By Mercedes Whelan (Sem 40/Feb 2015)
I decided to apply for the ACICIS Islamic Business, Law and Society (IBLS) Program after speaking to a friend from Murdoch who had participated in the program and loved it. As a young person growing up in WA, I was like many others who had a slight addiction to regular trips to Bali. I loved the people, the culture, and their relaxed way of life. So when I saw the opportunity to combine my study and my love of Indonesia, I took a chance and applied, and not long after I was on a plane to Yogyakarta (Jogja).
When I first arrived I was completely intimidated by the different sights, smells and the language that I was faced with. I could barely speak a few sentences of Indonesian, and I found that many of the locals did not speak English (except at my university- Universitas Islam Indonesia or UII). However, rather than this being a negative, it turned out to be a blessing in disguise, as after the six months I spent in Jogja and the introductory Indonesian classes I took part in when I arrived, I was able to easily have conversations with the people around me and grew to love the language (and still regularly find any excuse to speak Indonesian in Perth – much to the dismay of my parents- maaf!).
After completing a month-long Indonesian language course at the UII Economics campus, I began taking a number of classes at the Hukum (law) campus. The subjects on offer were beyond fascinating and there were so many to choose from, so I decided to focus on courses that reflect my main areas of interest, which were international law, and human rights. The classes I took included Islamic Criminal Law, Diplomatic and Consular Law, Human Rights Law, International Business Contracts Law, and International Dispute Resolution. I found these to be extremely interesting- the international law subjects were relevant for me to learn about whilst living in another country, as I learned a lot about the law in different areas of the world. I found most interesting the subjects that related to criminal and human rights law. I felt very privileged to be in such an honest and accepting learning environment, where all of my fellow peers and lecturers made the international students feel safe and open to share our opinions on controversial topics. My classmates were very interested to hear our view on topics such as Islamic criminal law and its traditional criminal sanctions, and our Westernised view on human rights abuses and how we believe Indonesia is dealing with such human rights issues.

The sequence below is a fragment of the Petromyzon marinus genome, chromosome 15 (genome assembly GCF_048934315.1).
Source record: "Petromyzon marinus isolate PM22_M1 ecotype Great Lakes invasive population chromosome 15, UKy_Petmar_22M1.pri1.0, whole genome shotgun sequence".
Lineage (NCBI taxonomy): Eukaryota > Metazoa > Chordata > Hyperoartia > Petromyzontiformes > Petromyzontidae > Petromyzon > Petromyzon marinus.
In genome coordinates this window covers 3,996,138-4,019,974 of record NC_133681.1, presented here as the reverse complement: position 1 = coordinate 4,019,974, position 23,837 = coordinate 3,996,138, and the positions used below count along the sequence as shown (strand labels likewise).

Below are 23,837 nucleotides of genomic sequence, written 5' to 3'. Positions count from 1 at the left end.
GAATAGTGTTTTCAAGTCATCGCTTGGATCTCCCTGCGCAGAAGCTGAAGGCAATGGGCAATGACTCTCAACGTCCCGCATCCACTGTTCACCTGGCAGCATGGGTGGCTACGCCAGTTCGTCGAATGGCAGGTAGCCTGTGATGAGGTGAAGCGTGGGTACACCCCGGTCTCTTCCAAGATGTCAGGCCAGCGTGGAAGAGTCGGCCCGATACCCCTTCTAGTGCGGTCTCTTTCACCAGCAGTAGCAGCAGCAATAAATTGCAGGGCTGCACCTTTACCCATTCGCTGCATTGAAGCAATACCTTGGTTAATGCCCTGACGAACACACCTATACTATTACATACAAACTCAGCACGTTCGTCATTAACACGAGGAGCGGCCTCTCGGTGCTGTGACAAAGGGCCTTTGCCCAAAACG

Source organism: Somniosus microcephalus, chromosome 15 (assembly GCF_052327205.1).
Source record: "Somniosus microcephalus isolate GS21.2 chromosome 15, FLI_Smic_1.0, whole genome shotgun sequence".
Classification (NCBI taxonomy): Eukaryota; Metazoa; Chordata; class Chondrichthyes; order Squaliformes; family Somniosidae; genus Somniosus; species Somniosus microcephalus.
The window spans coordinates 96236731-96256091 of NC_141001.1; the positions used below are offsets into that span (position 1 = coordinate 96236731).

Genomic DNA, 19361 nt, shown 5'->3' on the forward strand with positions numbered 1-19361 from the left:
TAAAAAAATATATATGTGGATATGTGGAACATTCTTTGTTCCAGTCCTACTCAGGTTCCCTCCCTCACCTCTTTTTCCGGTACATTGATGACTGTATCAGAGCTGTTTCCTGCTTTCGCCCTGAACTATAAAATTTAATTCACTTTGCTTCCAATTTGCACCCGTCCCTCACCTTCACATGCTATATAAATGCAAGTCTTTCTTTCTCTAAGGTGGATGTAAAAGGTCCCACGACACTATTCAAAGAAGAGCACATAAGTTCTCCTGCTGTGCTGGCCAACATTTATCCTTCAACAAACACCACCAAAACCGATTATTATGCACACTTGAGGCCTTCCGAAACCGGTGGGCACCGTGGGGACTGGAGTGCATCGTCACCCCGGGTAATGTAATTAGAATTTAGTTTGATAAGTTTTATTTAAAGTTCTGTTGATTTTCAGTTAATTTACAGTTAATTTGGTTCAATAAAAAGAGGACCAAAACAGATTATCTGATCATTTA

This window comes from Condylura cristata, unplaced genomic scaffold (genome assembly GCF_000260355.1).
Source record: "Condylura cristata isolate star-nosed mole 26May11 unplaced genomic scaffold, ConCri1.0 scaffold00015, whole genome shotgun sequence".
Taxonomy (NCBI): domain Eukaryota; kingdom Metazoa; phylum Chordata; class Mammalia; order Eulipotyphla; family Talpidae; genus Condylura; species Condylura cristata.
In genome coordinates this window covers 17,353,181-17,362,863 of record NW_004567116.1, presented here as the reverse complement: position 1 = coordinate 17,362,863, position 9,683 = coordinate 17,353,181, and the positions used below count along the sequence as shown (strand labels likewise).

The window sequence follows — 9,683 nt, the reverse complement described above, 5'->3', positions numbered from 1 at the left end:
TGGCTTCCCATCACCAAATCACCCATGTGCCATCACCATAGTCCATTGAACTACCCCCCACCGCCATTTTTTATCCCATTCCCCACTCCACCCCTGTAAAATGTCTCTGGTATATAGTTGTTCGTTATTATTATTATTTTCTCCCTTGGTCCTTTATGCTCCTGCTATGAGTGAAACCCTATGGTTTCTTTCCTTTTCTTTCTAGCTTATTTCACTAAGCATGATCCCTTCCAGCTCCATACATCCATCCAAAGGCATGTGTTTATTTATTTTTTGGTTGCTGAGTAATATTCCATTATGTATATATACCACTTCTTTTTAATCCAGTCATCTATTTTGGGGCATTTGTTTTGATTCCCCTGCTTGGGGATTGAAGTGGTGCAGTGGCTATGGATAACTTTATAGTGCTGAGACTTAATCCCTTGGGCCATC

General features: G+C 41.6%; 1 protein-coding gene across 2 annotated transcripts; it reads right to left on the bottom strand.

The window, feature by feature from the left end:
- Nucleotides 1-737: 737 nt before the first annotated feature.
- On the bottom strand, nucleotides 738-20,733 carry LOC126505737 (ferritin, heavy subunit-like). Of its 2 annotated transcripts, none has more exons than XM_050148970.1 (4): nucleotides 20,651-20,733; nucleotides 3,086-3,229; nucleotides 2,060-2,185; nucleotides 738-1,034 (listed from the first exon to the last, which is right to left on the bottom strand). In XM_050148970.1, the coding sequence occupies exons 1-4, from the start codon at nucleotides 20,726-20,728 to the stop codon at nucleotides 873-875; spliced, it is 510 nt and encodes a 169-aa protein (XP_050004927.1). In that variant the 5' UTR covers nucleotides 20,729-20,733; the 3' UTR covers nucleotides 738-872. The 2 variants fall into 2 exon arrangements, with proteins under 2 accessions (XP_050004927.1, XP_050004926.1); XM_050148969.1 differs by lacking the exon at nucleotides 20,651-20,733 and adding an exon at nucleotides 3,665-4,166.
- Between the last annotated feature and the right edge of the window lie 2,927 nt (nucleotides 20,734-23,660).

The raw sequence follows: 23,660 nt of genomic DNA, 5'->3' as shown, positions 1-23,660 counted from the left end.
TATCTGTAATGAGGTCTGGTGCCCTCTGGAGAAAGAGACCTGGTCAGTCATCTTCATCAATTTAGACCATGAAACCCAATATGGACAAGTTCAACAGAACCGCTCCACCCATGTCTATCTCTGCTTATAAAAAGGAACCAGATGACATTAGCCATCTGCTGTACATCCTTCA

The academic aspect of the IBLS program was absolutely amazing, and I learned so much about the law, and in particular Islamic and Indonesian law that I would not have had the opportunity to study in Australia. I would definitely recommend this program for any student who is interested in undertaking a student exchange in Indonesia- not necessarily just a law student as many other subjects such as business and finance are on offer. I also believe it will help me to ‘stand out from the crowd’ when applying for graduate positions in the future, as I now have the ability to view legal issues from an international perspective.
Aside from the academics, the ACICIS experience provided me with some of the best memories, and I made life-long friends. I regularly socialised with both fellow- ACICIS students, and also Indonesian friends who I met through classes, or ACICIS-based activities. I believe that the student exchange experience leads to strong friendships being formed in a shorter period of time, as you are experiencing so many new things together, including a totally new culture and way of life. There are also many opportunities during university and exam period breaks to travel and explore more of Indonesia. During my exchange, I travelled to Jakarta three times, Bali twice, Hong Kong, and Malaysia. I had many interesting experiences during the program, which included visiting traditional rural villages; learning about Indonesian batik-making; visiting an orphanage to help the UII students entertain the children; and also general Indonesian daily-life.
Overall, participating in the ACICIS program was absolutely life-changing for me (cliché, yes, but true). I have made the very best of friends, I have grown as a person, and become more confident and mature as a result of living overseas in a different environment. I have also developed essential skills, both legal and otherwise, that I believe will help me in my future career, and a love of Indonesia and the culture that will always be with me. If you’re up for the adventure of a lifetime, want to improve your resume, or learn about a new culture, religion, and way of life, then I encourage you to take a leap of faith and apply for the IBLS program.
To find out more about this program visit: Indonesian Business, Law and Society Program (IBLS)